Opioids, Teens, Young Adults; The Addiction Crisis is Real
The addiction crisis is real More and more, teens and young adults are reported showing up in the Emergency Room for treatment, but not for an addiction. Today.com reported, “Most of the youths are not showing up because they’re addicted, researchers said in a research document for an annual meeting of pediatricians. They are coming in for some other reason and doctors are discovering they are also addicted to or dependent on opioids.”
Dr. Veerajalandhar Allareddy, a medical director of the pediatric intensive care unit at the University of Iowa Stead Family Children’s Hospital, said, though the opioid crisis with adults has been a mainstream issue that is well-known, now for the first time the same problem exists in the pediatric age group.
“In our opinion, for sure this appears to be the tip of the iceberg,” Allareddy voiced to NBC News. “Probably this is underestimated because we have looked only at the kids who come into the emergency department. We don’t know what’s happening at the clinic level and also the urgent care—also those kids who get admitted into the hospital for other reasons.”
Allareddy and his team researched a database of insurance payments made to emergency departments from 2008 to 2013. They discovered 32,235 children and young adults under the age of 21 were diagnosed with some kind of opioid dependency at an ER in 2008. And by 2013, that number had risen to 49,626. Most were in the ages 18 to 21.
According to a study published in the journal “Pediatrics,” researchers found a strong link between teens taking the drugs for medical reasons and then later taking them for “non-medical” related reasons. “One consistent finding we observed over the past two decades is that the majority of non-medical users of prescription opioids also have a history of medical use of prescription opioids,” said Sean McCabe, who is a research professor at the University of Michigan.
The CDC claims most people who end up addicted to opioids first took one as a legitimate prescription. The challenge is in that it can be difficult for doctors, who are prescribing and just trying to relieve suffering. But the CDC is attempting to get doctors to avoid opioids as best as they can; to look to other pain relievers such as ibuprofen or acetaminophen, ice and even relaxation techniques, and if they must prescribe an opioid, to give a low dose for the shortest time.
Dr. Purva Grover, medical director of the Cleveland Clinic Pediatric Emergency Departments, is trying to do just that, especially with children and teenagers. “It’s all about setting expectations,” she said. Patients—even children—cannot always expect to not have pain at all after an injury or surgical procedure. When Dr. Grover sees a patient with a bad forearm fracture or infection that needs pain medication, she sets the expectation both with the parent and the patient. “Setting the expectation that I hope and my plan to take this pain from a scale of 10 to 4 or 3, but (also) I cannot promise you that the pain will go to a zero,” Grover told NBC News. “So when the parent or the child goes in with the expectation that, ‘I will have some discomfort. I will have some pain, some anxiety, and this will take time’, they are much more open to what is yet to come.”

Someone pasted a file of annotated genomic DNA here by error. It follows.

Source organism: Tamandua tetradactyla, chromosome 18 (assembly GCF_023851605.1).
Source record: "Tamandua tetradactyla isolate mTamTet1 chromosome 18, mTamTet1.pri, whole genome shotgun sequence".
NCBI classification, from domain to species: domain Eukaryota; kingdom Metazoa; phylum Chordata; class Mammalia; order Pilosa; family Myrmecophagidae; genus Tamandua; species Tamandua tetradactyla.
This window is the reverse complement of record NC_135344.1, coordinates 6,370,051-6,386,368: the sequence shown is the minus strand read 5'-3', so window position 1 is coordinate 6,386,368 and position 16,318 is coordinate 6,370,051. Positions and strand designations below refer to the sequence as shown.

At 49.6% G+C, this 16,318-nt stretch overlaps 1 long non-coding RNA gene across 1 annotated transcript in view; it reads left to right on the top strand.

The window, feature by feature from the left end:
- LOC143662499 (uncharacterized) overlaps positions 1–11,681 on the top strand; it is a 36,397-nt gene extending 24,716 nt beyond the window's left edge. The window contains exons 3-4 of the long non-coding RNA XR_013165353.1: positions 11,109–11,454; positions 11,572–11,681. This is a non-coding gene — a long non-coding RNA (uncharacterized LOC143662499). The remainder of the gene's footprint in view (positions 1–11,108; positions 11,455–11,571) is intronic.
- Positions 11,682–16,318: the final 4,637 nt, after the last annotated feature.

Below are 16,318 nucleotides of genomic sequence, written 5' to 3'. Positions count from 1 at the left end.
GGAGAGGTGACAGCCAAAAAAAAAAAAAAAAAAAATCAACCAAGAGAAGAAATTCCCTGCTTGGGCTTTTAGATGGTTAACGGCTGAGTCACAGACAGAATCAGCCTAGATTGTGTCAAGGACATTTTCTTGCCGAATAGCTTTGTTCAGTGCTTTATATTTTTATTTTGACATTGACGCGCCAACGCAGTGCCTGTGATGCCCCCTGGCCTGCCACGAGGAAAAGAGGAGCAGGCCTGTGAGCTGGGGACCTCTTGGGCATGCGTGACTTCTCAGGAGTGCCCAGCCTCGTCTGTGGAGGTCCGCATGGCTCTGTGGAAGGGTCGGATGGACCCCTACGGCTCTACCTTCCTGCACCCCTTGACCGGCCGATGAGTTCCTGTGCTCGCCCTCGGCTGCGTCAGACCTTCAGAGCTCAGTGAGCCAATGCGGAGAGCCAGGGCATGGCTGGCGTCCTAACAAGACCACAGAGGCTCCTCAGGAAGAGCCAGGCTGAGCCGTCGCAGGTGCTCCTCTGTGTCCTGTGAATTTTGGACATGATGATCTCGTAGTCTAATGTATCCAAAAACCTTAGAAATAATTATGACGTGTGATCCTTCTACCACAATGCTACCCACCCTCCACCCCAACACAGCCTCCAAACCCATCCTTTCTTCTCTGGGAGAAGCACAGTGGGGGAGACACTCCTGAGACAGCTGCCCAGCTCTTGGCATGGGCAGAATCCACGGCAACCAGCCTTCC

If you or a loved one is struggling with substance dependency, Connections in Recovery (CiR) can help. CiR is equipped with carefully selected Drug and Alcohol Interventionists, addiction and recovery trained specialists, and Recovery Sober and Mental Health Coaches and Companions. To find out more, visit Connections in Recovery HERE.
About Connections in Recovery:
Connections in Recovery invests in training and ongoing clinical supervision for all of their coaches and companions to ensure that they are delivering the highest quality of service to their clients and their families. Furthermore, each individual receives ongoing clinical support and guidance through their duration with the client, which has been a tremendous asset to coaches and companions, especially with the more complex cases. Clinical supervision is offered 24/7, including throughout the process of transporting a client to a safe location or treatment program.
Connections in Recovery Services:
Mental Health and Recovery Coaches and Companions – With ongoing clinical supervision.
Clinical Case Management – Includes clinical case management as well as random drug testing.
Consulting – Working directly with the family overwhelmed or in crisis. We provide comprehensive assessment of the individual’s needs and goals; extensive research of available treatment options; recommendations for a plan of action.
Interventions – A highly trained interventionist will ease the difficult decision-making process regarding how to help your loved one take the next step toward recovering from an addiction or mental illness.
Safe Transport – Dedicated and highly trained recovery companions provide the following supervision and support to individuals with addiction and/or mental health problems during travel.
Rapid Response Team – When we receive a call for help, there is usually only a small window of opportunity. Our nationwide network of addiction and mental health consulting services allows CiR to respond quickly to the client in crisis.